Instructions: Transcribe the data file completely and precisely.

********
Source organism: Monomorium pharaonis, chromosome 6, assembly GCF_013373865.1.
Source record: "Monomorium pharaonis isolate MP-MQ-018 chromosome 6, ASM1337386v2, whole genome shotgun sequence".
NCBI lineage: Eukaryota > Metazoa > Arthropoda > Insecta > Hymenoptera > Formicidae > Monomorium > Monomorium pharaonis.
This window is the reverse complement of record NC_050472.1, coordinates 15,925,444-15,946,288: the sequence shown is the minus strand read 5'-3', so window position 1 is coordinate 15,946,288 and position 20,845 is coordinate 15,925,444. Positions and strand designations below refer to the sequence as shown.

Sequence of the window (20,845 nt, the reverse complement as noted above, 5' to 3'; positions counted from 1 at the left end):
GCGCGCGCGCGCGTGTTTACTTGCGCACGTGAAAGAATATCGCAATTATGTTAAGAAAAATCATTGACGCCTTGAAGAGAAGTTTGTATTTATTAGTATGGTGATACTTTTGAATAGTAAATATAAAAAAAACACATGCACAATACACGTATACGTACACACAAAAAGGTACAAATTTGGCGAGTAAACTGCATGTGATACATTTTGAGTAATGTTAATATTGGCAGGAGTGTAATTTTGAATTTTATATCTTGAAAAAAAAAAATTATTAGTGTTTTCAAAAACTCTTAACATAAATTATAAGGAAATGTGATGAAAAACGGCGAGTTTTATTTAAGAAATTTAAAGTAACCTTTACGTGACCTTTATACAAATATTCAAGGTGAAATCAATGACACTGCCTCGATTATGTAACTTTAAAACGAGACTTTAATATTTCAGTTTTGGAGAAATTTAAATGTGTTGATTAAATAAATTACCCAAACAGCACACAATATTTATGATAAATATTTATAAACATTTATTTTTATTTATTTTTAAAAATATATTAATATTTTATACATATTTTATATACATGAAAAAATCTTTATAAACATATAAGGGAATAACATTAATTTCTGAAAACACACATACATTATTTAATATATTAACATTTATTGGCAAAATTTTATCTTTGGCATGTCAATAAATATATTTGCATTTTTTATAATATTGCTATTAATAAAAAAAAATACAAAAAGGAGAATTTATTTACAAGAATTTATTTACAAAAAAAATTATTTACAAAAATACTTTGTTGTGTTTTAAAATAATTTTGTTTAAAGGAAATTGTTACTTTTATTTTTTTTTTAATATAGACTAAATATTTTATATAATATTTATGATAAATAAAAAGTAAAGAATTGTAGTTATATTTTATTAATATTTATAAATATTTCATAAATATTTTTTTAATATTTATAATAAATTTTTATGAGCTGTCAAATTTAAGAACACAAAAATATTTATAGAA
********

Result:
Source organism: Monomorium pharaonis, chromosome 6, assembly GCF_013373865.1.
Source record: "Monomorium pharaonis isolate MP-MQ-018 chromosome 6, ASM1337386v2, whole genome shotgun sequence".
NCBI lineage: Eukaryota > Metazoa > Arthropoda > Insecta > Hymenoptera > Formicidae > Monomorium > Monomorium pharaonis.
This window is the reverse complement of record NC_050472.1, coordinates 15,925,444-15,946,288: the sequence shown is the minus strand read 5'-3', so window position 1 is coordinate 15,946,288 and position 20,845 is coordinate 15,925,444. Positions and strand designations below refer to the sequence as shown.

Sequence of the window (20,845 nt, the reverse complement as noted above, 5' to 3'; positions counted from 1 at the left end):
GCGCGCGCGCGCGTGTTTACTTGCGCACGTGAAAGAATATCGCAATTATGTTAAGAAAAATCATTGACGCCTTGAAGAGAAGTTTGTATTTATTAGTATGGTGATACTTTTGAATAGTAAATATAAAAAAAACACATGCACAATACACGTATACGTACACACAAAAAGGTACAAATTTGGCGAGTAAACTGCATGTGATACATTTTGAGTAATGTTAATATTGGCAGGAGTGTAATTTTGAATTTTATATCTTGAAAAAAAAAAATTATTAGTGTTTTCAAAAACTCTTAACATAAATTATAAGGAAATGTGATGAAAAACGGCGAGTTTTATTTAAGAAATTTAAAGTAACCTTTACGTGACCTTTATACAAATATTCAAGGTGAAATCAATGACACTGCCTCGATTATGTAACTTTAAAACGAGACTTTAATATTTCAGTTTTGGAGAAATTTAAATGTGTTGATTAAATAAATTACCCAAACAGCACACAATATTTATGATAAATATTTATAAACATTTATTTTTATTTATTTTTAAAAATATATTAATATTTTATACATATTTTATATACATGAAAAAATCTTTATAAACATATAAGGGAATAACATTAATTTCTGAAAACACACATACATTATTTAATATATTAACATTTATTGGCAAAATTTTATCTTTGGCATGTCAATAAATATATTTGCATTTTTTATAATATTGCTATTAATAAAAAAAAATACAAAAAGGAGAATTTATTTACAAGAATTTATTTACAAAAAAAATTATTTACAAAAATACTTTGTTGTGTTTTAAAATAATTTTGTTTAAAGGAAATTGTTACTTTTATTTTTTTTTTAATATAGACTAAATATTTTATATAATATTTATGATAAATAAAAAGTAAAGAATTGTAGTTATATTTTATTAATATTTATAAATATTTCATAAATATTTTTTTAATATTTATAATAAATTTTTATGAGCTGTCAAATTTAAGAACACAAAAATATTTATAGAA